Potential is often easy to overlook.
After all, our eyes are meant to see what is actually there, not what could be.
So when I spotted this table at a thrift store, I tried to imagine how it could be more than just a surface to
set stuff on.
I thought about another function for it. I needed it to be multifunctional.
I began by removing the finish on the top surface and legs with an orbital sander. I used
120 grit sandpaper discs to start off, then smoothed it with 180 grit.
I left the finish on the edge that goes around the table, because I wanted to add a layer of stain and keep it dark. I didn’t use any
chemical strippers, as that would complicate my plan. (Chemical strippers always seem to complicate my plans.)
Around the edge, I layered over the old stain with Minwax PolyShades (Bombay
See? It works!
To prepare the surface on the legs and table top to take the stain evenly, I used Minwax Pre-Stain Wood
I wiped it on with a rag, waited about 10 minutes for it to penetrate, then wiped off any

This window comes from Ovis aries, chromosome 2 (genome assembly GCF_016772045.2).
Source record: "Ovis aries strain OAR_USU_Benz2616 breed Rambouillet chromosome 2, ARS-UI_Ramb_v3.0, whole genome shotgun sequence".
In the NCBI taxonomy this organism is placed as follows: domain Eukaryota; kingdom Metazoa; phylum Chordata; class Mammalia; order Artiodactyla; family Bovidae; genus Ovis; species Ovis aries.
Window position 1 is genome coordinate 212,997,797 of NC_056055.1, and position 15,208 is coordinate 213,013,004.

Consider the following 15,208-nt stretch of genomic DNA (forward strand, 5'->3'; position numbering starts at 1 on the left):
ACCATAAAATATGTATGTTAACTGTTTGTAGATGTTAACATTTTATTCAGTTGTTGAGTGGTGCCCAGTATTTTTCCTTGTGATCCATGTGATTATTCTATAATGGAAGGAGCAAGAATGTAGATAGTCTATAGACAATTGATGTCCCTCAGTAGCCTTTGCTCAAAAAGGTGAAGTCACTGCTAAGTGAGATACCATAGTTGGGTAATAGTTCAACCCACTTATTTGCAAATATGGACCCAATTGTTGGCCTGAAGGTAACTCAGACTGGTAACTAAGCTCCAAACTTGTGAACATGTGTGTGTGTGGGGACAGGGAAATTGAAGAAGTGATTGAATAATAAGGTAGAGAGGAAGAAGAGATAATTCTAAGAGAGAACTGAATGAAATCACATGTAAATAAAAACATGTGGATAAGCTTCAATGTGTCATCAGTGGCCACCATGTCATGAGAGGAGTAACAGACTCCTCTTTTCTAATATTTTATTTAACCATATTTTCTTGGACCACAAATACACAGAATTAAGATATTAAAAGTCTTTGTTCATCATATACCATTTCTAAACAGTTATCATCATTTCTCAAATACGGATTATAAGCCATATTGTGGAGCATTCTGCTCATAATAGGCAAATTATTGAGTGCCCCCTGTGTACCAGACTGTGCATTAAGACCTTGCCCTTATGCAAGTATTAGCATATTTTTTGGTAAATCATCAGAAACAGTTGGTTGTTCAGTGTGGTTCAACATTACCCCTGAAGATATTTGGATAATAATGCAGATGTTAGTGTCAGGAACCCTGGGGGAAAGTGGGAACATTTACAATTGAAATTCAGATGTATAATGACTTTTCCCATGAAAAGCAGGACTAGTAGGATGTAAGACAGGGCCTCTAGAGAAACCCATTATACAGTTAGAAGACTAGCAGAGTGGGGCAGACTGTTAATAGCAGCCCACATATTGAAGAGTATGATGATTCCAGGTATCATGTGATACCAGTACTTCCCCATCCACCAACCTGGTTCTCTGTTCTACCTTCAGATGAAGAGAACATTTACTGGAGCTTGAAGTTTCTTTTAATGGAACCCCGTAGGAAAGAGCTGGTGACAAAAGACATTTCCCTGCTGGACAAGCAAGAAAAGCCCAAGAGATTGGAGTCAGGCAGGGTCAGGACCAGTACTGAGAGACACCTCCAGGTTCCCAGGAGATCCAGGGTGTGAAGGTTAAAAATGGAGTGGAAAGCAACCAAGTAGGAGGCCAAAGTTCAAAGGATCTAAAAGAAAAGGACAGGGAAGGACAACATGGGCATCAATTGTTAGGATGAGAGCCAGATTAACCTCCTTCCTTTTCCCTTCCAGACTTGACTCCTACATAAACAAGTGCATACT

Immediately following the Pre-Stain application, I applied one coat of Minwax PolyShades in
“Pecan” to the top and legs.
*This base coat of PolyShades on the surface is an important factor when creating a
layered pattern. It forms a protective layer over the bare wood and prevents bleeding at
the edge of any future tape lines. (It keeps the darker checkerboard pattern lines clean.)
After about 6 hours, the surface was dry and I could measure out my checkerboard
(A lot of measuring and taping going on…)
I used a utility knife to cut along my measured lines…
and tweezers worked great for pulling up alternating squares.
This is what it looked like after I added a strip of tape around the checkerboard. (The
strip that surrounds the checkerboard in this pic is to keep the outer squares… uh, square.)
To make sure all tape edges were pressed down tight, I used a smooth edge of a hard
Next, it was time for PolyShades “Bombay Mahogany” on the squares. I used a small
paint brush for this part, because I wanted to avoid any over-saturation.
Immediately following application on the last square, I pulled up the tape carefully, with
The following day, my pattern was completely dry. The next step was preparing to apply
the checkerboard border.
After the border was complete, I had a finished checkerboard pattern.
There was no need for a clear coat over the top, and that is the beauty of Minwax PolyShades.
DIY Game Table Complete!
Watch this short Minwax Video
*This post is sponsored by Country Living promotions, all of the opinions are my own.
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